>
> But some of these articles appear to be saying that there are some printers
> that have no emissions. If that's true, I'm looking for a multifunction
> that doesnt.


Not with laser printers. You have the corona wire that creates ions.
You have the carbon dust which may not all settle on the paper. And you
have the glue in the toner that gets heated to affix the carbon to the
paper. Have you looked around at a printer sound-proofing cabinet where
you can put inside your laser printer? Without any circulation, the
fumes would stay inside but you would have to monitor the air
temperature inside to ensure it was within operating range for the laser
printer. Of course, when you go to open the cabinet to remove your
paper, you'll inhale the fumes unless you are wearing a mask. Of
course, you could use something like a dryer vent. The cabinet has an
intake of fresh air (from the room) but the exhaust gets vented outside.

Considering how laser printers work, there will be emissions. So it's a
question of how you will manage them, like exhausting them to the
outside. I haven't bothered to investigate if there are emissions from
inkjet printers which do not rely on a static charge to pull the ink to
the paper or use heat to affix it to the paper. Of course, there is
solvent in the inks for an inkjet printer which would be on the paper
hence why it takes time for the ink to dry on the paper.

Other than encapsulating the printer with an enclosure that exhausts the
emissions from a laser printer (carbon dust, ions, or thermal glue) or
from an inkjet printer (ink solvent), and which is how such emissions
are probably handled in environments that are super-sensitive to such
pollutants, it seems you're stuck with having to wear a full-face filter
mask (covers both eyes, nose, and mouth). I don't recall every seeing a
100% sealed printer whether laser or inkjet. As a matter of fact, the
heated paper with the carbon will have the solvent for the thermal glue
and the printed paper ejected by an inkjet printer will have the solvent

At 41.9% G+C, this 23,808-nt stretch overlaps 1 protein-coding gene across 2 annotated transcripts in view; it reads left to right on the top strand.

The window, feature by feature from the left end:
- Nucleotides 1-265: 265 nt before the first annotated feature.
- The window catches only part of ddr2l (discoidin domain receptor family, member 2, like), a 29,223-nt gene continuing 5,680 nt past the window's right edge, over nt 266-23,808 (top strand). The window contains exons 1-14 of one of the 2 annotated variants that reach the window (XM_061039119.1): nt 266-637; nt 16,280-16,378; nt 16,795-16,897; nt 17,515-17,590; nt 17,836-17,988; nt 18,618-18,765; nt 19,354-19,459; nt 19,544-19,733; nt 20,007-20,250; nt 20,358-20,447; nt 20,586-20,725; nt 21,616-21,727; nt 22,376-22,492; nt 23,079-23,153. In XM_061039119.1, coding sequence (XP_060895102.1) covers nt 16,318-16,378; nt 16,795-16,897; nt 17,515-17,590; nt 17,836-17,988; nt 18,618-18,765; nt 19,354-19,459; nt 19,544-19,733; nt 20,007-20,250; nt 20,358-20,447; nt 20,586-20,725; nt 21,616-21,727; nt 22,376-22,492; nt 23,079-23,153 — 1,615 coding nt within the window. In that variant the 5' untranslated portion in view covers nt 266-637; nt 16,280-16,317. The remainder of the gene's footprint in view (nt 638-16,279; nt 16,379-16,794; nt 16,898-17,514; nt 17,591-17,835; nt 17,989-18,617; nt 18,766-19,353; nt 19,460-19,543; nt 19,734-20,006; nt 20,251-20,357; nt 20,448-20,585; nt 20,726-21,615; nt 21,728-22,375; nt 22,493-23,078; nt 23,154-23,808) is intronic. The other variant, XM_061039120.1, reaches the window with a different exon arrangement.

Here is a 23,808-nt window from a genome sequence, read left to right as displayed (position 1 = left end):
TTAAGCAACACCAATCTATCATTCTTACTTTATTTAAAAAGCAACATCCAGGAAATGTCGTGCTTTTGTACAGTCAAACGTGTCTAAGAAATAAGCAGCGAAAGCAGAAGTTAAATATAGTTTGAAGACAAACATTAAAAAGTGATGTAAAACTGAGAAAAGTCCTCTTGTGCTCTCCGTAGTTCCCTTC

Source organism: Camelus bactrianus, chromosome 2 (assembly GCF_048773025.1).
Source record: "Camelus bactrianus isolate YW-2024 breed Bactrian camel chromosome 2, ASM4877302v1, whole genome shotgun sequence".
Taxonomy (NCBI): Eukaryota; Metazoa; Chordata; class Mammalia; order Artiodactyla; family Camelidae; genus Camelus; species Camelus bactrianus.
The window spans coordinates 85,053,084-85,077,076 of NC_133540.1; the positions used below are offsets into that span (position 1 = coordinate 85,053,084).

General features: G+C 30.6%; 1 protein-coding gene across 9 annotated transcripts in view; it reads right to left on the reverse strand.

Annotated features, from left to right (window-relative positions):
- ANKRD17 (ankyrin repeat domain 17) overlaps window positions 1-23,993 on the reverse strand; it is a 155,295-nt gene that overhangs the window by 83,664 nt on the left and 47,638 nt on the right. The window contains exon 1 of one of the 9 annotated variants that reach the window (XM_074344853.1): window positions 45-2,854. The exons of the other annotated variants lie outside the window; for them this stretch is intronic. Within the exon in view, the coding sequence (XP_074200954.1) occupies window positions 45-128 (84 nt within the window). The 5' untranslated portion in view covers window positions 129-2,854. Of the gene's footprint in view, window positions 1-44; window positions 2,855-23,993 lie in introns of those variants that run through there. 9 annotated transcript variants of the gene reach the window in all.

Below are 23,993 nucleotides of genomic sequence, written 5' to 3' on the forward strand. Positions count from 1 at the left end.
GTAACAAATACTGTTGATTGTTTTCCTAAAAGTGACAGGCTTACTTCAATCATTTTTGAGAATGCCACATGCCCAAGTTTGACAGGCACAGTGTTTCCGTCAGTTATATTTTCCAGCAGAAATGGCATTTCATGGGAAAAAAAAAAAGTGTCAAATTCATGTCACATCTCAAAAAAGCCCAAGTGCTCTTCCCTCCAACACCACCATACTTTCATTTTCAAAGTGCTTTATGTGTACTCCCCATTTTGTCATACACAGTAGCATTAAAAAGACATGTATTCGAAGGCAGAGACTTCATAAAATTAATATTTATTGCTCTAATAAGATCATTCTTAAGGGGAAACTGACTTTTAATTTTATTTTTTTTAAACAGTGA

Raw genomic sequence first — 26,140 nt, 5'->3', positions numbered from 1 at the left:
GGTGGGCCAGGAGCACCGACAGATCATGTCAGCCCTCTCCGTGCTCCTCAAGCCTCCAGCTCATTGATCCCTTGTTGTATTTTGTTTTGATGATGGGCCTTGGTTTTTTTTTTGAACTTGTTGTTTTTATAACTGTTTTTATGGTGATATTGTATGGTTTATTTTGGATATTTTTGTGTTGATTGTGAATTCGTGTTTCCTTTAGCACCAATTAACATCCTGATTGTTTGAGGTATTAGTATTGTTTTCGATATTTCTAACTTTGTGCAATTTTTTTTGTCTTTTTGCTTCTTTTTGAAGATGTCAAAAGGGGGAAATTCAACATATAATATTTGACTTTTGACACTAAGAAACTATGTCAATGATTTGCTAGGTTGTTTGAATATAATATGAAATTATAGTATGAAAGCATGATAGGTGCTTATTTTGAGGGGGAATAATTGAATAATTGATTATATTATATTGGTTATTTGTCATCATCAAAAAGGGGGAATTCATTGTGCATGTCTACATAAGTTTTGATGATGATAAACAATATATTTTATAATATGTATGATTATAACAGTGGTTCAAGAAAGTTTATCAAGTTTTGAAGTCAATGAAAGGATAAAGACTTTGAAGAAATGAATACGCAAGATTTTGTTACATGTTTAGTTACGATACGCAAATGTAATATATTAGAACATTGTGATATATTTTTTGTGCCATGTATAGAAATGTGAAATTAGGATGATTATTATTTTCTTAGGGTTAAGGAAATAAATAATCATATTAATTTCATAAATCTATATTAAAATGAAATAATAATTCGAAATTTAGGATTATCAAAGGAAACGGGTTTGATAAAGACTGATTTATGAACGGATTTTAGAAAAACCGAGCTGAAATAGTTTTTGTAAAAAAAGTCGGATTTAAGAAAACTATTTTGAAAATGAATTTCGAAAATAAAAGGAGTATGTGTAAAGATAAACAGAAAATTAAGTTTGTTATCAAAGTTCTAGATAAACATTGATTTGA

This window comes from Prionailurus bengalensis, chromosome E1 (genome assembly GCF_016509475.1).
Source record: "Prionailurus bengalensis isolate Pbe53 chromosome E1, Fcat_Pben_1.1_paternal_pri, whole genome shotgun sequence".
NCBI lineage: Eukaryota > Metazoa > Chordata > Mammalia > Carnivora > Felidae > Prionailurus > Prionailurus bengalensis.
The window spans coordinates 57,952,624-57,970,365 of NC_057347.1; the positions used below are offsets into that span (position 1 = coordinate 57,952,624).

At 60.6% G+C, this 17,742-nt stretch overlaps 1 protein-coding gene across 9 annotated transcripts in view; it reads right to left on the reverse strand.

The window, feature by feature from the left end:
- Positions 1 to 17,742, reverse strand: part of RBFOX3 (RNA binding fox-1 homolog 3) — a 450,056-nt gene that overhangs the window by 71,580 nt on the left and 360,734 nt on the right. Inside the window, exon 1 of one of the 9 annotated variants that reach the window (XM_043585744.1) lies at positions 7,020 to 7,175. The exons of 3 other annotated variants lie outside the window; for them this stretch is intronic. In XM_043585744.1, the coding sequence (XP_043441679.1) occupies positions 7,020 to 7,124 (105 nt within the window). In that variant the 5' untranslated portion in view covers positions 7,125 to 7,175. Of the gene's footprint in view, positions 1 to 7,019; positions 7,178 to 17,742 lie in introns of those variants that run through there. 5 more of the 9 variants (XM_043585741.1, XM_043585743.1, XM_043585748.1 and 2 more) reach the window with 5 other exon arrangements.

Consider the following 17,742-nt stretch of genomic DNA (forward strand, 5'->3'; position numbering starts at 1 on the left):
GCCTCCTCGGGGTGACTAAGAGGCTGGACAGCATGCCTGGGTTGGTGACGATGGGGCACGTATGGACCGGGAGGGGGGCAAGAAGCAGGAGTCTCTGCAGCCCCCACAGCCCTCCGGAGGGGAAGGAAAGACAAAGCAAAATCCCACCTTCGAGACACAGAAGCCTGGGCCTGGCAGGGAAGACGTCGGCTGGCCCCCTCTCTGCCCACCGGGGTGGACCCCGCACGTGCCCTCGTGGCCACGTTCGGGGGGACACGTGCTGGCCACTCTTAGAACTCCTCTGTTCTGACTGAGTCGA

used for its ink. They will both have a smell simply because of the
solvents present on the ejected paper that you want to produce with the
printing.


Building a printer enclosure yourself wouldn't be very difficult. Some
plywood, plexiglass, hinges, screws, and rubber gaskets would work along
with an intake fan. You can get vinyl dryer vent hoses (rather than use
the metal tubes). Putting in the dryer vent in the wall of your house
would be the hard part; however, you could simply use some plywood,
drill a hole, attach the dryer hose to it, and lift a window and let it
sit down on the plywood (with is wide enough to fit the window) to
exhaust the fumes that way, similar to how a window fan fits in the
window frame. You're still stuck, however, with the fumes emitted by
the printing on the paper with the printing that want generated. Of
course, you could leave the paper sitting in the output tray for many
minutes to let dry the thermal glue or inkjet solvents and get exhausted
to the outside.
 
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Whiskers
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Posts: n/a
 
      07-05-2010
On 2010-07-05, Jane Galt <(E-Mail Removed)> wrote:

[...]

> Ok, well what about inkjets then? Are they up to the same kinds of speeds
> that lasers are? Like 20PPM and just as stable ink? Do they come in
> "workhorse" type multifunctions for SOHO where someone could print a few
> thousand pages a month without trashing them fast?


Inkjets work out very expensive to run, and you'd have to shop around to
find which ones use ink that dries 'waterproof'. If you have trouble with
fumes from laser-printer toners, you'd probably have trouble with the
solvent fumes from non-water-based inkjet ink.

It sounds as though you print enough to justify a 'printer room' with its
own extractor fan (down-wind from the air intake for the room you work
in). But a 'printer cabinet' as already described would be almost as
effective. There used to be commercial models, back when impact printers
were the norm, so you might be find one that could be converted to vent
the fumes outdoors - you might want to strip out the sound insulation, in
case it isn't fire-resistant and to prevent it from accumulating whatever
it is you're reacting to.

Modern furnishings often 'outgas' unpleasant stuff from synthetic
materials, which may be part of your problem. Ventilation is the obvious
answer, and leafy house-plants can help too - search the web for

Houseplants That Clean the Air

for suggestions. NASA have done some useful research in this area.

--
-- ^^^^^^^^^^
-- Whiskers
-- ~~~~~~~~~~
 
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Meat Plow
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Posts: n/a
 
      07-05-2010
On Sun, 04 Jul 2010 18:41:31 -0500, VanguardLH ǝʇoɹʍ:

> Not with laser printers. You have the corona wire that creates ions.
> You have the carbon dust which may not all settle on the paper. And you
> have the glue in the toner that gets heated to affix the carbon to the